tion League was formed to carry out the objects of that resolution; and the subject has received considerable attention since, both here and in the colonies. At the annual dinner of the Imperial Federation League two years ago, I ventured to suggest that it would be difficult to maintain public interest in the question much longer, unless some steps were taken to arrive at a practical scheme by which the objects aimed at might be attained, and proposed that a conference should be called by Her Majesty's Government of delegates from the colonies to discuss the matter with them. I added : “I will throw out one more suggestion, though perhaps I shall be in advance of public opinion in this respect. I believe that if such a Convention were summoned, and this question were taken up as a practical question, and examined with a view to the adoption of such measures as would give vitality to the principle of Imperial Federation, a solution would be found in bringing to bear that most potent of all influences, the principle of selfinterest; and that it would be seen to be perfectly practicable to adopt a fiscal policy in regard to this country and the colonies, by which each part of the Empire would materially strengthen the other, renewed vitality be given to the powerful link of affection that now binds us together, and a new tie developed by which the colonies would vastly increase the power and influence of Great Britain, and Great Britain, on the other hand, become of far greater importance to her colonies.” My proposal was adopted by the council of the league, and the President approached the Prime Minister upon the subject. Lord Salisbury saw difficulties in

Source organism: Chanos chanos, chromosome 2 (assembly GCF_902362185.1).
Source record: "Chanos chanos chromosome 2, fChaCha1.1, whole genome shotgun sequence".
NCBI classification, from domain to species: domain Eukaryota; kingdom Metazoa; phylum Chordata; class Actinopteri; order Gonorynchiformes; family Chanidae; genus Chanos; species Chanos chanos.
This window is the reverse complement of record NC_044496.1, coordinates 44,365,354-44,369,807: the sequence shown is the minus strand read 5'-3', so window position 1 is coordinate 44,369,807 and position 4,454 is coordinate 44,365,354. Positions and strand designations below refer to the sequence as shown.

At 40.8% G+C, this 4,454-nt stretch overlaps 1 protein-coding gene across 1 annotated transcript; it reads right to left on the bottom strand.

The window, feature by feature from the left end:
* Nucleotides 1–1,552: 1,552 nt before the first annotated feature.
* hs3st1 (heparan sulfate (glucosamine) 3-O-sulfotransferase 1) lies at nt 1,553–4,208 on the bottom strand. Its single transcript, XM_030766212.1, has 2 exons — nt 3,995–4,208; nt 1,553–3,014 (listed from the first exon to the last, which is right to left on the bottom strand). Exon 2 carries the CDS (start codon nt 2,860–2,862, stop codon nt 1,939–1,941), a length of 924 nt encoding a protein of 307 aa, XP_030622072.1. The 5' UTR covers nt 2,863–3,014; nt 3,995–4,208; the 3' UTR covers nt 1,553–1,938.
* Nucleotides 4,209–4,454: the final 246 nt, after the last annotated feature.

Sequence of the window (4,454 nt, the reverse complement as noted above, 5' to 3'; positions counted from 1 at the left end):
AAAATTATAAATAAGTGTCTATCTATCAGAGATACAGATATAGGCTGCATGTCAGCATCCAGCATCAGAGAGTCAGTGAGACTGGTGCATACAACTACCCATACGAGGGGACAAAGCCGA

the way, and, before any further progress was made, an important circumstance arose bearing very strongly upon this question of Imperial Federation, and that was, the determination on the part of the Australasian provinces to take up promptly the federation of those great colonies. Lord Rosebery, with the assent of the council of the league, then made an announcement at the Mansion House that the league proposed to defer pressing the question of a conference pending the local federation discussions. The determination subsequently arrived at to again revive the proposal for a conference was the result of a discussion which took place when I was absent in Canada.

The Prime Minister of this country has been again approached, and I cannot hesitate to say that the result of the two deputations—one of the Imperial Federation League, and the other of the United Empire Trade League—has, in my opinion, given a most important impetus to the cause of Imperial Federation. The suggestion of the Prime Minister to the deputation of the Imperial Federation League, that a scheme should be formulated, appeared to me to involve the duty of endeavouring to meet that proposal. We had to deal with the fact that the Imperial Government, when approached with reference to this measure, called distinctly upon the league to direct their attention to the formulation of some practical proposition by which the objects of the league might be reached. His Lordship said: “I think that we are almost come to the time when schemes should be proposed, and that without them we shall not get very far. You have stated a problem to us to-night